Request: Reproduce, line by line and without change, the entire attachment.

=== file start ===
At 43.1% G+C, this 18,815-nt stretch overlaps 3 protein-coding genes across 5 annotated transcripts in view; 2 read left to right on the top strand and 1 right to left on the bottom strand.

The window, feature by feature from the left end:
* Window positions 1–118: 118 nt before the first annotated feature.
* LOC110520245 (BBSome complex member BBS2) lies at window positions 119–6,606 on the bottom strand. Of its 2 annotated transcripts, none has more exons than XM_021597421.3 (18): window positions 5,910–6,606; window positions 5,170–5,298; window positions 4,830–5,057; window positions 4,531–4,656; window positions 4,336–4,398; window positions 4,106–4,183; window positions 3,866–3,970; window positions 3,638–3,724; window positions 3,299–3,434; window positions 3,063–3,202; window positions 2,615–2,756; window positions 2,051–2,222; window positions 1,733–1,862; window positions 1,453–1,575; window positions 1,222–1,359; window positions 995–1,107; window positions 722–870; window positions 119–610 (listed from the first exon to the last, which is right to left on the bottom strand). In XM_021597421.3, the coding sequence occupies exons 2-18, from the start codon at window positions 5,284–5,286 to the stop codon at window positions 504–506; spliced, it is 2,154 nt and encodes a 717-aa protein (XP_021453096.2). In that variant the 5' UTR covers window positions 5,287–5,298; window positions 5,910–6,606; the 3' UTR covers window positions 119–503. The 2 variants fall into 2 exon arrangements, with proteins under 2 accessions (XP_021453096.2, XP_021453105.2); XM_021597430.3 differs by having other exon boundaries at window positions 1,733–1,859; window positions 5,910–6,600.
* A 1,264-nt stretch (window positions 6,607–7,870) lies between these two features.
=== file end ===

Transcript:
At 43.1% G+C, this 18,815-nt stretch overlaps 3 protein-coding genes across 5 annotated transcripts in view; 2 read left to right on the top strand and 1 right to left on the bottom strand.

The window, feature by feature from the left end:
* Window positions 1–118: 118 nt before the first annotated feature.
* LOC110520245 (BBSome complex member BBS2) lies at window positions 119–6,606 on the bottom strand. Of its 2 annotated transcripts, none has more exons than XM_021597421.3 (18): window positions 5,910–6,606; window positions 5,170–5,298; window positions 4,830–5,057; window positions 4,531–4,656; window positions 4,336–4,398; window positions 4,106–4,183; window positions 3,866–3,970; window positions 3,638–3,724; window positions 3,299–3,434; window positions 3,063–3,202; window positions 2,615–2,756; window positions 2,051–2,222; window positions 1,733–1,862; window positions 1,453–1,575; window positions 1,222–1,359; window positions 995–1,107; window positions 722–870; window positions 119–610 (listed from the first exon to the last, which is right to left on the bottom strand). In XM_021597421.3, the coding sequence occupies exons 2-18, from the start codon at window positions 5,284–5,286 to the stop codon at window positions 504–506; spliced, it is 2,154 nt and encodes a 717-aa protein (XP_021453096.2). In that variant the 5' UTR covers window positions 5,287–5,298; window positions 5,910–6,606; the 3' UTR covers window positions 119–503. The 2 variants fall into 2 exon arrangements, with proteins under 2 accessions (XP_021453096.2, XP_021453105.2); XM_021597430.3 differs by having other exon boundaries at window positions 1,733–1,859; window positions 5,910–6,600.
* A 1,264-nt stretch (window positions 6,607–7,870) lies between these two features.